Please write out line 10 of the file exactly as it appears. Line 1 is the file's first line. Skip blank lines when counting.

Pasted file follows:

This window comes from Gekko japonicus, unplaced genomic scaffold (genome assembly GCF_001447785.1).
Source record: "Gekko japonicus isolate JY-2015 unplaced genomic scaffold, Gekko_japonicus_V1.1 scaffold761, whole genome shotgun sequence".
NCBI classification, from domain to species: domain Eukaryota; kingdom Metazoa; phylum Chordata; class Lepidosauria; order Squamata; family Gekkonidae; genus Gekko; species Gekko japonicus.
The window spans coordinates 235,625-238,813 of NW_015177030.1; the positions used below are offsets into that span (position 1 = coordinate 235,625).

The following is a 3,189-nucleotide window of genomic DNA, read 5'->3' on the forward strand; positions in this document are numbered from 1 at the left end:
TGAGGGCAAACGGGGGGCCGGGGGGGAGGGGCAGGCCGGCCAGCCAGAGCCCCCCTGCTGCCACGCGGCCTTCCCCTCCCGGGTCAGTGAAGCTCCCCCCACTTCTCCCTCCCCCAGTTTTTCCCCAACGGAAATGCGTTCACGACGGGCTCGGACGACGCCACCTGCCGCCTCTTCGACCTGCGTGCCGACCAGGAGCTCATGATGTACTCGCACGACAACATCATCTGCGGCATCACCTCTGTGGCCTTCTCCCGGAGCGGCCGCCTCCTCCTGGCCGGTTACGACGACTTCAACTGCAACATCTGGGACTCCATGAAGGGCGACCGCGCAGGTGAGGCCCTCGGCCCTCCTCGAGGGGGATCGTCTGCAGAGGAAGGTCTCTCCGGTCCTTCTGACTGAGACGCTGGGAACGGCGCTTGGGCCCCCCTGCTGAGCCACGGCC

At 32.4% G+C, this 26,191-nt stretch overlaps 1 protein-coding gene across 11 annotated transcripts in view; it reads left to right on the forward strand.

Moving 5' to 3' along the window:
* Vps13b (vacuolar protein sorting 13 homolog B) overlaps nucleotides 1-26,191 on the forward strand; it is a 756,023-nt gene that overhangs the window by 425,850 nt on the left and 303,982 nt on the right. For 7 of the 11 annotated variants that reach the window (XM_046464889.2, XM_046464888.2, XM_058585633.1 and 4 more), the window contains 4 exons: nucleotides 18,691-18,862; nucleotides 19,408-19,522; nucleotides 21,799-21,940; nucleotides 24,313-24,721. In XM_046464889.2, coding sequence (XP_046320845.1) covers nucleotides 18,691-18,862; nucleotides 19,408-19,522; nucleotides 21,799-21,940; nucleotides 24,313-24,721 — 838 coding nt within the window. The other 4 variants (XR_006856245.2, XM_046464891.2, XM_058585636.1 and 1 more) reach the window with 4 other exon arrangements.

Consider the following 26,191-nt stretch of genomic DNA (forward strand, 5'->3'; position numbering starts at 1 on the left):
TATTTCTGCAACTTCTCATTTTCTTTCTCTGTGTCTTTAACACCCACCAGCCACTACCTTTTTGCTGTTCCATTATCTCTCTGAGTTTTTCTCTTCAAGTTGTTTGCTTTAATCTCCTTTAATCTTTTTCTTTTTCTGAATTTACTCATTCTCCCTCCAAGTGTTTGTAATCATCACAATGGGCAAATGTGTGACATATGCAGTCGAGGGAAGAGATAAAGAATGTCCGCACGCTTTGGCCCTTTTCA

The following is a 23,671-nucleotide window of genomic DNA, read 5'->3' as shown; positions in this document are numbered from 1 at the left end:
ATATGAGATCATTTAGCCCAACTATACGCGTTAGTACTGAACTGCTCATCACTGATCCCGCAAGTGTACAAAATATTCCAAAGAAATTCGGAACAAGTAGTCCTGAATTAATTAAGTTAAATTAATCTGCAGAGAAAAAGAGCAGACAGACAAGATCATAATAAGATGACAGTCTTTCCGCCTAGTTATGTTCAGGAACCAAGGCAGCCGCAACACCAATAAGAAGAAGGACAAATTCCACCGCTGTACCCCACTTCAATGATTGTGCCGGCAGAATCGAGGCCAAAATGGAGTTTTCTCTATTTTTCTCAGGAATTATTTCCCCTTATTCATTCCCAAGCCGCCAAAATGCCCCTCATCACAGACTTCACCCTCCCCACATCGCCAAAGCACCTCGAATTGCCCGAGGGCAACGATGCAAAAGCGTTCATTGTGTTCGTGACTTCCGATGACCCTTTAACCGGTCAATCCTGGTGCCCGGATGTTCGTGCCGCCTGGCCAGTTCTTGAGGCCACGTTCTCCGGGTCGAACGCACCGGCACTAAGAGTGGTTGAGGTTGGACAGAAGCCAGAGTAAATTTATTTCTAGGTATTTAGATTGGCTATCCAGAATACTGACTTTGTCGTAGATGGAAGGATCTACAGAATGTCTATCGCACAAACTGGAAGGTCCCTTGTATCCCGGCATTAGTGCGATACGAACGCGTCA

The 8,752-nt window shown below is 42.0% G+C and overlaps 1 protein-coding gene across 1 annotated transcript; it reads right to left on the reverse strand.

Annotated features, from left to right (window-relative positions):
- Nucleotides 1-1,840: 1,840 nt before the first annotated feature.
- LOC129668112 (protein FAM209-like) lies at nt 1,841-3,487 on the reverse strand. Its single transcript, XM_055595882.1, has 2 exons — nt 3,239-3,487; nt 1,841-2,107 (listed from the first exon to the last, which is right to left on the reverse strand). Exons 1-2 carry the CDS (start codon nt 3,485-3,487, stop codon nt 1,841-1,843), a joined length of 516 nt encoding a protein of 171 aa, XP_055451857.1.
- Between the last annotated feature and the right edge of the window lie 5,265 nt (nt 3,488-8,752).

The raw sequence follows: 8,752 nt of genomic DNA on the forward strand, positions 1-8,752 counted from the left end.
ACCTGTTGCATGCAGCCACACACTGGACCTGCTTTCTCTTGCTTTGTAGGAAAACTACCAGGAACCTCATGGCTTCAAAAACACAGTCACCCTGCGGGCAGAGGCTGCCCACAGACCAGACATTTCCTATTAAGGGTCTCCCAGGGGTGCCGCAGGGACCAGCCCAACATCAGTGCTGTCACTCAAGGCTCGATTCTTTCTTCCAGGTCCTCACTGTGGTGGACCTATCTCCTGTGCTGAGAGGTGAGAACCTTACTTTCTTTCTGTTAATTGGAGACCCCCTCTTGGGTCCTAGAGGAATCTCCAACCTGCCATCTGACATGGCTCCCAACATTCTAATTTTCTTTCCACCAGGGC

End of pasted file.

Consider the following 26,191-nt stretch of genomic DNA (forward strand, 5'->3'; position numbering starts at 1 on the left):